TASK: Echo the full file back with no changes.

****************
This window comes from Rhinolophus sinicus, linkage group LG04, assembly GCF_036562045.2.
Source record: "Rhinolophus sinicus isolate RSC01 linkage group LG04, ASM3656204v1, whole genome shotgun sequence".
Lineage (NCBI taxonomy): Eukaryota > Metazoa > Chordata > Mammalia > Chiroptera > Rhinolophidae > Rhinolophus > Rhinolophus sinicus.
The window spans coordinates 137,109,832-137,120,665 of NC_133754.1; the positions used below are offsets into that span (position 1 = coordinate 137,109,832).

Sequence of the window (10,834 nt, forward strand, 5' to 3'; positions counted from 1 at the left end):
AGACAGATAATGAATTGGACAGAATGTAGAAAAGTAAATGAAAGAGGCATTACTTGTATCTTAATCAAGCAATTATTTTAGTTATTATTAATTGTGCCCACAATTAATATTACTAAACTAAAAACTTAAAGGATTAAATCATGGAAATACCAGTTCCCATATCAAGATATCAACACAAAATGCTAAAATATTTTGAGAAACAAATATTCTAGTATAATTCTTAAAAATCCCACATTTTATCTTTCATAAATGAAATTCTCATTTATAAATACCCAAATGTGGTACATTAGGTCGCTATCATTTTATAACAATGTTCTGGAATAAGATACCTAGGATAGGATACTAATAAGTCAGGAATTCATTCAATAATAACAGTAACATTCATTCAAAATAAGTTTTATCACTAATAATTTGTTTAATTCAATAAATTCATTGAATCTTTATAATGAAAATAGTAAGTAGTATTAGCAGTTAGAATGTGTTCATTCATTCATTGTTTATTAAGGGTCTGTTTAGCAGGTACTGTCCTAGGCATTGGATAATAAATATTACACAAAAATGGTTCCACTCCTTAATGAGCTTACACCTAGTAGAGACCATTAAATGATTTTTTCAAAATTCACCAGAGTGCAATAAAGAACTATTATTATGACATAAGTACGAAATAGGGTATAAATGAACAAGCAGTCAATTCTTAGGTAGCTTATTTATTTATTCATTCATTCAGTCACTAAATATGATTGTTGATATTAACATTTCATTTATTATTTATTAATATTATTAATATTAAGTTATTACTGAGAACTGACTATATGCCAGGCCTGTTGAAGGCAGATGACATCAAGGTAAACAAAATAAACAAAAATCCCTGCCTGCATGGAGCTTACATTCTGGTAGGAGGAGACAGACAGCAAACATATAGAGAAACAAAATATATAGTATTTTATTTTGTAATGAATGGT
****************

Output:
This window comes from Rhinolophus sinicus, linkage group LG04, assembly GCF_036562045.2.
Source record: "Rhinolophus sinicus isolate RSC01 linkage group LG04, ASM3656204v1, whole genome shotgun sequence".
Lineage (NCBI taxonomy): Eukaryota > Metazoa > Chordata > Mammalia > Chiroptera > Rhinolophidae > Rhinolophus > Rhinolophus sinicus.
The window spans coordinates 137,109,832-137,120,665 of NC_133754.1; the positions used below are offsets into that span (position 1 = coordinate 137,109,832).

Sequence of the window (10,834 nt, forward strand, 5' to 3'; positions counted from 1 at the left end):
AGACAGATAATGAATTGGACAGAATGTAGAAAAGTAAATGAAAGAGGCATTACTTGTATCTTAATCAAGCAATTATTTTAGTTATTATTAATTGTGCCCACAATTAATATTACTAAACTAAAAACTTAAAGGATTAAATCATGGAAATACCAGTTCCCATATCAAGATATCAACACAAAATGCTAAAATATTTTGAGAAACAAATATTCTAGTATAATTCTTAAAAATCCCACATTTTATCTTTCATAAATGAAATTCTCATTTATAAATACCCAAATGTGGTACATTAGGTCGCTATCATTTTATAACAATGTTCTGGAATAAGATACCTAGGATAGGATACTAATAAGTCAGGAATTCATTCAATAATAACAGTAACATTCATTCAAAATAAGTTTTATCACTAATAATTTGTTTAATTCAATAAATTCATTGAATCTTTATAATGAAAATAGTAAGTAGTATTAGCAGTTAGAATGTGTTCATTCATTCATTGTTTATTAAGGGTCTGTTTAGCAGGTACTGTCCTAGGCATTGGATAATAAATATTACACAAAAATGGTTCCACTCCTTAATGAGCTTACACCTAGTAGAGACCATTAAATGATTTTTTCAAAATTCACCAGAGTGCAATAAAGAACTATTATTATGACATAAGTACGAAATAGGGTATAAATGAACAAGCAGTCAATTCTTAGGTAGCTTATTTATTTATTCATTCATTCAGTCACTAAATATGATTGTTGATATTAACATTTCATTTATTATTTATTAATATTATTAATATTAAGTTATTACTGAGAACTGACTATATGCCAGGCCTGTTGAAGGCAGATGACATCAAGGTAAACAAAATAAACAAAAATCCCTGCCTGCATGGAGCTTACATTCTGGTAGGAGGAGACAGACAGCAAACATATAGAGAAACAAAATATATAGTATTTTATTTTGTAATGAATGGT